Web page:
Group Discussions and Personal Interviews

Getting the Tricky parts right

You’ve slogged hard and belled-the-CAT; cracked-theXAT/MAT and what-have-we… and now its time to

jump into the ‘Grey’. Unlike the written tests, GD’s and PI’s are not cut-and-dry ‘black-and-white’; they deal

with the intangibles…. where your assessors are no longer looking for ‘the right answer’; but your

‘confidence’, ‘poise’, and ‘ability to deal with a tough situation’. The panel is trying to assess ‘what’ are

you… what kind of a new-pro-on-the-block’ will you be once you get out of college…. how much can you

handle?

You can’t fake it all the time, but it certainly helps to be prepared when you are put through the grind of the

GD/PI panel. We put the tricky parts to Prof. Rakesh Shrivastava, Chairperson – Admissions, at one of

hottest pick of the season – Goa Institute of Management. GIM boasts of a state-of-the-art 50-acre campus

in the carnival capital of the country, and is ranked as a ‘Top 20’ B-schools of India. Here’s how to deal

with the tricky parts… straight from the chair.


Situation 1: You walk into a GD and realise you know nothing about the given topic. While most of the

participants in your group seem to be smacking their lips in anticipation, you are sweating buckets about

even making sense of the topic. Help!

Prof. Shrivastava: Hang in there! You can very well create the right impact on the panel. Start by listening.

When you don’t have the content, you can make your logic count; and your ability to bring in examples

from a different sphere that you have a commanding knowledge of. Listen, pick-up information from the

discussion, and build on it by supporting or demolishing the arguments put forth and to bring your opinion

from a similar situation. For instance, let us assume Neha is participating in a group discussion on

Immigration reforms in US and other members talk about the President pushing the reforms without support

from legislature. Neha may talk about another historical incident wherein a leaderpushed his/ her agenda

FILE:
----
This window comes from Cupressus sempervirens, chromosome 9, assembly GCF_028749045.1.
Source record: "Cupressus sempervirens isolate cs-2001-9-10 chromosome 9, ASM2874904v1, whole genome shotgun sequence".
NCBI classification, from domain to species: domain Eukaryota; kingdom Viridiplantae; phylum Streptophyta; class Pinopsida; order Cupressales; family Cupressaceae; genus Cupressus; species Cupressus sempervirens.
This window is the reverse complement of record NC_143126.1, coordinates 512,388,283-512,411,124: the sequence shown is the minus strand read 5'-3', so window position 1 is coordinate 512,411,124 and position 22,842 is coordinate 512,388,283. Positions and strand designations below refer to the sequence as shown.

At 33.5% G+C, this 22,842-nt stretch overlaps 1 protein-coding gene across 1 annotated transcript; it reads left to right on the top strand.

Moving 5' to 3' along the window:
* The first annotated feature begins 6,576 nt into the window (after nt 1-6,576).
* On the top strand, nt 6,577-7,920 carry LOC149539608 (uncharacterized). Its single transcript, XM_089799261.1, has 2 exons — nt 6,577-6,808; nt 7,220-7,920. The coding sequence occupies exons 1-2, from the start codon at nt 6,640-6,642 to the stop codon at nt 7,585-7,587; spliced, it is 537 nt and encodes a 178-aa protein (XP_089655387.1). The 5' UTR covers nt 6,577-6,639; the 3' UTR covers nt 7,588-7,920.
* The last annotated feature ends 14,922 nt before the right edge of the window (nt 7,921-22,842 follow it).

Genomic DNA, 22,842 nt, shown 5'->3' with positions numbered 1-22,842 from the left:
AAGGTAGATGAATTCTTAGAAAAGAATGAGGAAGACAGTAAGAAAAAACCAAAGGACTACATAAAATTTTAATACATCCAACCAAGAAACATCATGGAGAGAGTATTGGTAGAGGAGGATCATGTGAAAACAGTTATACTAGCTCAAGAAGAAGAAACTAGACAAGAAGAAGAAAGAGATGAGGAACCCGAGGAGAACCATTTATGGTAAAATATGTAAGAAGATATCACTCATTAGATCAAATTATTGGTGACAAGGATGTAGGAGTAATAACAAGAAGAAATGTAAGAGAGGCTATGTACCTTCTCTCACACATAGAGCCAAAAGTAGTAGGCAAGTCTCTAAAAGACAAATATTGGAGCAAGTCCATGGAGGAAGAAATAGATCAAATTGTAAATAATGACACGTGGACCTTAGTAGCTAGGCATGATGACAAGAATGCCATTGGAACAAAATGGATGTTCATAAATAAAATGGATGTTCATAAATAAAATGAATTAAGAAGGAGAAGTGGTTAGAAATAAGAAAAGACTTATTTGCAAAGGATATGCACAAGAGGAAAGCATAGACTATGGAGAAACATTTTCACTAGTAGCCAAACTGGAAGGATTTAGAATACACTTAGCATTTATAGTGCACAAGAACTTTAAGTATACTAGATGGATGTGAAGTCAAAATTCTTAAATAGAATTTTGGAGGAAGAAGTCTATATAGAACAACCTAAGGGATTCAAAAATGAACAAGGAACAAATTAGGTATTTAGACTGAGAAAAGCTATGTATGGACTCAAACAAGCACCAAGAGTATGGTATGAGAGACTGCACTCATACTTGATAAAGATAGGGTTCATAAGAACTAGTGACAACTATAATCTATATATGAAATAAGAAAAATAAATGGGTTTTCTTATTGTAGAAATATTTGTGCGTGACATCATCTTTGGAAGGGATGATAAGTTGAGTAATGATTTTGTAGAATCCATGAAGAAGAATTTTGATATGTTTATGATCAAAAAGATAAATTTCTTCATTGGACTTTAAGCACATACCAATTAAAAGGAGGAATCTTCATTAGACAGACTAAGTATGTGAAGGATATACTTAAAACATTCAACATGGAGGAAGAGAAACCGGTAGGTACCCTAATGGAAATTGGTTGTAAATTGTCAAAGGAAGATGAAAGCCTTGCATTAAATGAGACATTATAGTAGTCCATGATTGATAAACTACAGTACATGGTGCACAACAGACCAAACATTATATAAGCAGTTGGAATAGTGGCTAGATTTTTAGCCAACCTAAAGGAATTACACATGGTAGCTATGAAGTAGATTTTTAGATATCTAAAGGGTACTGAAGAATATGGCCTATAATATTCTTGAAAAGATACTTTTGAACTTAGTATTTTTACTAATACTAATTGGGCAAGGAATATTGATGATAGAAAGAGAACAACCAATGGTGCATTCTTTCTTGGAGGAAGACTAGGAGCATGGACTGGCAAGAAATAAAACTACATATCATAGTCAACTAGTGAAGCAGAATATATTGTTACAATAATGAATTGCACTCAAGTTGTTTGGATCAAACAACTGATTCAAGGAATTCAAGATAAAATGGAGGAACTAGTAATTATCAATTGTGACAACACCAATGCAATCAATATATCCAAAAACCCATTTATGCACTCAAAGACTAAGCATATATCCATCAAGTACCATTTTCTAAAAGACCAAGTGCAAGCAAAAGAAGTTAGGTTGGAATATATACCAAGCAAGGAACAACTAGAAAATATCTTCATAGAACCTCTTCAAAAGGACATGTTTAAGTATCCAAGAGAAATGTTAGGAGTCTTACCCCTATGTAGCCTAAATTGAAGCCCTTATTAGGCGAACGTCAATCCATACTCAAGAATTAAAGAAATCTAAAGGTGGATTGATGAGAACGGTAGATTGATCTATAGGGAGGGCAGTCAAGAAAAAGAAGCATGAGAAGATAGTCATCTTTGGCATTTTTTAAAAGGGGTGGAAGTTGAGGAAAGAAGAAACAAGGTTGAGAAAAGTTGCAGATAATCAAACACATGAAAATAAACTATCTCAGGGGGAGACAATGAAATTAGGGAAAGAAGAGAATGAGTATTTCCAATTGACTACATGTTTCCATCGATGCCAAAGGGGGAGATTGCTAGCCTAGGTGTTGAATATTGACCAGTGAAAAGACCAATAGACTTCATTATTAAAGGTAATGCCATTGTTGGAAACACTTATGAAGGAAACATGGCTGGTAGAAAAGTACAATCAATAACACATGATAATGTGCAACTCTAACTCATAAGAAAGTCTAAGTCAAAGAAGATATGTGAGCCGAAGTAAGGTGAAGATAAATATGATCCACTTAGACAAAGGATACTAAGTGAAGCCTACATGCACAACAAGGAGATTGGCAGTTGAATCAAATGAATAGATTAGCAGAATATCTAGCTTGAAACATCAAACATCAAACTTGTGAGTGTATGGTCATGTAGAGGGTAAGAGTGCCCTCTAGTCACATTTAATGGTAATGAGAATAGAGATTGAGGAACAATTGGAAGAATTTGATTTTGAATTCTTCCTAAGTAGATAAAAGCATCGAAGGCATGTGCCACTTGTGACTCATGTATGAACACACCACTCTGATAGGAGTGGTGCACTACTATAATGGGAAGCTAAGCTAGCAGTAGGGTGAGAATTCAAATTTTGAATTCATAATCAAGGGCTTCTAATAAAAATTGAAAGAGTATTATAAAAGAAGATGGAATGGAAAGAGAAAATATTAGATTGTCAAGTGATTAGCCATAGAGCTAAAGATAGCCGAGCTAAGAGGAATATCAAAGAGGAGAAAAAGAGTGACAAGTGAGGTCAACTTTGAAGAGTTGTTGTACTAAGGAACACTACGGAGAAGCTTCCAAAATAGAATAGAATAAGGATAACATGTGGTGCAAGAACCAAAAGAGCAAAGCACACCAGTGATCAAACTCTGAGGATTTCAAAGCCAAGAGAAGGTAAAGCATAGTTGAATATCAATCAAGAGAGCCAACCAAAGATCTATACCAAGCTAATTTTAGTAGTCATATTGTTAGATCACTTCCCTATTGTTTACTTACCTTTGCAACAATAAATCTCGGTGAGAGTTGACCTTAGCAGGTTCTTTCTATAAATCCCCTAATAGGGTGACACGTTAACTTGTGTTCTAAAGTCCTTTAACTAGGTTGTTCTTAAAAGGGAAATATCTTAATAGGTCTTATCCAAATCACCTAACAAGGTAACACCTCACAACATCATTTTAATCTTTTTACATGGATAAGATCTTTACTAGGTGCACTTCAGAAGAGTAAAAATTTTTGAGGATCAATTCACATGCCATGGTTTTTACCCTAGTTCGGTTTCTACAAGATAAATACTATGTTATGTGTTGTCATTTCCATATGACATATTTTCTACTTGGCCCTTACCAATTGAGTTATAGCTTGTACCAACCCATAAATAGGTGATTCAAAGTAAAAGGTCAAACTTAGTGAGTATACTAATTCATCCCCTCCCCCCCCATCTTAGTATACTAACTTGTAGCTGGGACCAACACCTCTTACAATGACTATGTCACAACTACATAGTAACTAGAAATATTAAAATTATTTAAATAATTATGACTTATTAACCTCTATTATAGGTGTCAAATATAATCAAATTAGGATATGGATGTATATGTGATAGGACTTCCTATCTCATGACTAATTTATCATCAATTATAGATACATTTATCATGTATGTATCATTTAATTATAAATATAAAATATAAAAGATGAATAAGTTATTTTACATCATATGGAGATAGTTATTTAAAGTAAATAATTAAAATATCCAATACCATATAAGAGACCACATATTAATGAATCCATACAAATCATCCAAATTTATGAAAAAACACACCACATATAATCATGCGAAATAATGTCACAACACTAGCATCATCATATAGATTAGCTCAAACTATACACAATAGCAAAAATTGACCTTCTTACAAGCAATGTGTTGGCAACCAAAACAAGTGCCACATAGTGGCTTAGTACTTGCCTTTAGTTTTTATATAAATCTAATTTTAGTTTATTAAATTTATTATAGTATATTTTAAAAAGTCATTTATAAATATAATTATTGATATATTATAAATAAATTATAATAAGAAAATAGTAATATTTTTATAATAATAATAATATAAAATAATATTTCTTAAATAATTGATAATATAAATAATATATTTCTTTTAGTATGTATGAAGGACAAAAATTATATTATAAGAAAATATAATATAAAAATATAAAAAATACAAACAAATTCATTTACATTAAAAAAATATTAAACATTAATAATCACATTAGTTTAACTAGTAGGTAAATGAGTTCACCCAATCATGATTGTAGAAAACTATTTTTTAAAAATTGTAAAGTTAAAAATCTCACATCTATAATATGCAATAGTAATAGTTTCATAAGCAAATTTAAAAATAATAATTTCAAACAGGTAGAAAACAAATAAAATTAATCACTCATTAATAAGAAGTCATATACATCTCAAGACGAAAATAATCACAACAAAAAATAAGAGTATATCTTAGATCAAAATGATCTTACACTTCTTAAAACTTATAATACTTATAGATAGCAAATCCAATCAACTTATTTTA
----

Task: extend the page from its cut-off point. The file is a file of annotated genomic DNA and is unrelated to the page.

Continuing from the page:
single handedly.

Situation 2:You admire oratorical skills, but you’ve always been the silent type. But here it is, the GD where

you are expected to lock horns with those who’ve made the cut… and are blessed with an natural

flamboyance and the gift-of-the-gab. Do you even stand a chance?

Prof. Shrivastava: Contrary to belief, flamboyant and dominating candidates seldom get the best marks.

However, they do take time and reduce time window for others. To enter the discussion, a ‘silent’ type may

need to raise his/ her voice. You can alternately begin by supporting the idea of the ‘bully’ and thereafter

use the window to put forth a logical cogent argument. What is important is what you say and not how long

you take saying it. Sometimes even a mild rebuke to the bully pointing out that he is taking more than fair

share of time may do the trick!

Situation 3: You are great with GD’s; the guys are your peers and the knowledge-base is same. You know

when to talk, what to talk, and how much to talk. But the very thought of interacting one-on-one with a panel

of gray-haired professionals and academicians gives you the heebie-jeebies. How do you handle this?

Prof. Shrivastava: There are numerous examples of candidates who do exceedingly well in GD’s but fail

miserably in PI. The vice versa holds true as well.Some people are happy and comfortable in groups with